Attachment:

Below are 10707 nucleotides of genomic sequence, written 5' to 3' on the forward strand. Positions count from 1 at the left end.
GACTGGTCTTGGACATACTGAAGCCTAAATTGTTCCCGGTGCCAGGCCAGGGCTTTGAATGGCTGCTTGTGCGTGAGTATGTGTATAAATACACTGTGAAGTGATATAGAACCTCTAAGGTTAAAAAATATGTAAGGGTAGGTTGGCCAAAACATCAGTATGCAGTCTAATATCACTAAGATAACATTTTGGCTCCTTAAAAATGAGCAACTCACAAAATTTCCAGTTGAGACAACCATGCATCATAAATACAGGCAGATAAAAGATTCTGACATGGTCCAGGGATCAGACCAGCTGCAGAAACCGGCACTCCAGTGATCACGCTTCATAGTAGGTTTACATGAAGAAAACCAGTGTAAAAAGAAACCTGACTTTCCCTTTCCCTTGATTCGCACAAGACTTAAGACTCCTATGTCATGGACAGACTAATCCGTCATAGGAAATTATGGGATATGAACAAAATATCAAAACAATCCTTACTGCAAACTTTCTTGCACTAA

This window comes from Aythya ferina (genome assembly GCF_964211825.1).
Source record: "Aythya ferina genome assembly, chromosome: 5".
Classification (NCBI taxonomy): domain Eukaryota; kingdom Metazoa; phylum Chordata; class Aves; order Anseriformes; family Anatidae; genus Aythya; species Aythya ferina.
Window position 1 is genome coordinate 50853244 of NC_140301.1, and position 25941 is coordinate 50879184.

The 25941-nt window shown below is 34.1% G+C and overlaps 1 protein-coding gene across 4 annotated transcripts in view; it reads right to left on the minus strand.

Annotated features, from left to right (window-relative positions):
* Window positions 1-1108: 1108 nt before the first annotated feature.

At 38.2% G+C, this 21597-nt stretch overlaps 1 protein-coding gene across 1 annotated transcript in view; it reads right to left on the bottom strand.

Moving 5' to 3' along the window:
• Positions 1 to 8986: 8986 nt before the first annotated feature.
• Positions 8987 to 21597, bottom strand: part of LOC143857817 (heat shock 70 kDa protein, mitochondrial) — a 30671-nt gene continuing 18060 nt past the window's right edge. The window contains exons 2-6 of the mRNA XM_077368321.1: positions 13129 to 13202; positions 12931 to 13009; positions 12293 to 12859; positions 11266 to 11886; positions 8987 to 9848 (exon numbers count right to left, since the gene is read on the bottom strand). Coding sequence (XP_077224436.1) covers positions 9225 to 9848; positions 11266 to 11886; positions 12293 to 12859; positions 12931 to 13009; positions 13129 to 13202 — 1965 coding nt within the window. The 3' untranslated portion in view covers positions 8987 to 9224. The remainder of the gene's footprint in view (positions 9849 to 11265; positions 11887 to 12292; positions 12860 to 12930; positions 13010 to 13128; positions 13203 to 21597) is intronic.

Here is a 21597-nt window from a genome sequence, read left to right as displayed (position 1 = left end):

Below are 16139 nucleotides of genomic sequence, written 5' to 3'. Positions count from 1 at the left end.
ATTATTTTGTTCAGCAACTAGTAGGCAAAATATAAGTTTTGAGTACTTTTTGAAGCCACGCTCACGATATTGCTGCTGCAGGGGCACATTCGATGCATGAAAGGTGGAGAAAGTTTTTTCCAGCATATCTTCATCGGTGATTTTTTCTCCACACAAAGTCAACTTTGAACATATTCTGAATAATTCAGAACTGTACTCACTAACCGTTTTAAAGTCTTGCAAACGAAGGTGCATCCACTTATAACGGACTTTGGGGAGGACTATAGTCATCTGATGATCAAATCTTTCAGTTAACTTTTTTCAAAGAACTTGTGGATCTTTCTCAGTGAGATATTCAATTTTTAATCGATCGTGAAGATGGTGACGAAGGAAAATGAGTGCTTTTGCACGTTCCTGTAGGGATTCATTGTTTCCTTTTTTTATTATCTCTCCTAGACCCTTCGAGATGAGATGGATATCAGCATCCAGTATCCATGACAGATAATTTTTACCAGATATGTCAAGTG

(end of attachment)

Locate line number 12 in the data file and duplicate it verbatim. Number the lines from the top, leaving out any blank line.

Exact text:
• Positions 1 to 8986: 8986 nt before the first annotated feature.